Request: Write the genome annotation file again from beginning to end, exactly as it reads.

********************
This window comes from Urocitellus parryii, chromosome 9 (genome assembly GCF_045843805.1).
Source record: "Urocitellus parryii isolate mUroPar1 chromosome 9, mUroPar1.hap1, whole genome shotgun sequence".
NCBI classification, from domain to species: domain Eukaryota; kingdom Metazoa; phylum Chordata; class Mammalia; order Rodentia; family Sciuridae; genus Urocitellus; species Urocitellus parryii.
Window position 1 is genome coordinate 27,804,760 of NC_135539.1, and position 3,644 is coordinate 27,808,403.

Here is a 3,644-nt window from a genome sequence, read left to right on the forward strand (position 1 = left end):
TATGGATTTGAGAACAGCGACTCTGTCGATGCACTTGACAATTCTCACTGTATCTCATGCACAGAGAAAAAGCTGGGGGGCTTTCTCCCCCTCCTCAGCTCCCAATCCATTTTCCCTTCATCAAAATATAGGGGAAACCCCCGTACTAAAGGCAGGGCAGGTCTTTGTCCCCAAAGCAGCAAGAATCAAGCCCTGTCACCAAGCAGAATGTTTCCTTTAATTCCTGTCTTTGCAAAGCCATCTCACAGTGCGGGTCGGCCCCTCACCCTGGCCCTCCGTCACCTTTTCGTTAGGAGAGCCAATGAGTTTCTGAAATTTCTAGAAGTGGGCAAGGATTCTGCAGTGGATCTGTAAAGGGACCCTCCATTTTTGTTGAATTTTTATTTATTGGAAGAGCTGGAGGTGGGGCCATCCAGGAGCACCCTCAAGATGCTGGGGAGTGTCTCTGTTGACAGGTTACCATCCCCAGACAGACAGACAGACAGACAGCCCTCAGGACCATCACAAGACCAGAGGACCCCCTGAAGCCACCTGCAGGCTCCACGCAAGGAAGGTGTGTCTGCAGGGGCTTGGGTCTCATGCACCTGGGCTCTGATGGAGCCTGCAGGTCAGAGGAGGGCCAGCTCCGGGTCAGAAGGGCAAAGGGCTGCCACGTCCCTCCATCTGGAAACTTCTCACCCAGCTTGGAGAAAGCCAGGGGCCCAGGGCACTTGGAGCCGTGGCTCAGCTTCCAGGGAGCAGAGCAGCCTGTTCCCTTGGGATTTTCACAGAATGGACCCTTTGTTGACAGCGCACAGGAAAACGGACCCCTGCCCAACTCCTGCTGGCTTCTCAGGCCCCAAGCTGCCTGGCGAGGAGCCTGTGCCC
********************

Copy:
This window comes from Urocitellus parryii, chromosome 9 (genome assembly GCF_045843805.1).
Source record: "Urocitellus parryii isolate mUroPar1 chromosome 9, mUroPar1.hap1, whole genome shotgun sequence".
NCBI classification, from domain to species: domain Eukaryota; kingdom Metazoa; phylum Chordata; class Mammalia; order Rodentia; family Sciuridae; genus Urocitellus; species Urocitellus parryii.
Window position 1 is genome coordinate 27,804,760 of NC_135539.1, and position 3,644 is coordinate 27,808,403.

Here is a 3,644-nt window from a genome sequence, read left to right on the forward strand (position 1 = left end):
TATGGATTTGAGAACAGCGACTCTGTCGATGCACTTGACAATTCTCACTGTATCTCATGCACAGAGAAAAAGCTGGGGGGCTTTCTCCCCCTCCTCAGCTCCCAATCCATTTTCCCTTCATCAAAATATAGGGGAAACCCCCGTACTAAAGGCAGGGCAGGTCTTTGTCCCCAAAGCAGCAAGAATCAAGCCCTGTCACCAAGCAGAATGTTTCCTTTAATTCCTGTCTTTGCAAAGCCATCTCACAGTGCGGGTCGGCCCCTCACCCTGGCCCTCCGTCACCTTTTCGTTAGGAGAGCCAATGAGTTTCTGAAATTTCTAGAAGTGGGCAAGGATTCTGCAGTGGATCTGTAAAGGGACCCTCCATTTTTGTTGAATTTTTATTTATTGGAAGAGCTGGAGGTGGGGCCATCCAGGAGCACCCTCAAGATGCTGGGGAGTGTCTCTGTTGACAGGTTACCATCCCCAGACAGACAGACAGACAGACAGCCCTCAGGACCATCACAAGACCAGAGGACCCCCTGAAGCCACCTGCAGGCTCCACGCAAGGAAGGTGTGTCTGCAGGGGCTTGGGTCTCATGCACCTGGGCTCTGATGGAGCCTGCAGGTCAGAGGAGGGCCAGCTCCGGGTCAGAAGGGCAAAGGGCTGCCACGTCCCTCCATCTGGAAACTTCTCACCCAGCTTGGAGAAAGCCAGGGGCCCAGGGCACTTGGAGCCGTGGCTCAGCTTCCAGGGAGCAGAGCAGCCTGTTCCCTTGGGATTTTCACAGAATGGACCCTTTGTTGACAGCGCACAGGAAAACGGACCCCTGCCCAACTCCTGCTGGCTTCTCAGGCCCCAAGCTGCCTGGCGAGGAGCCTGTGCCC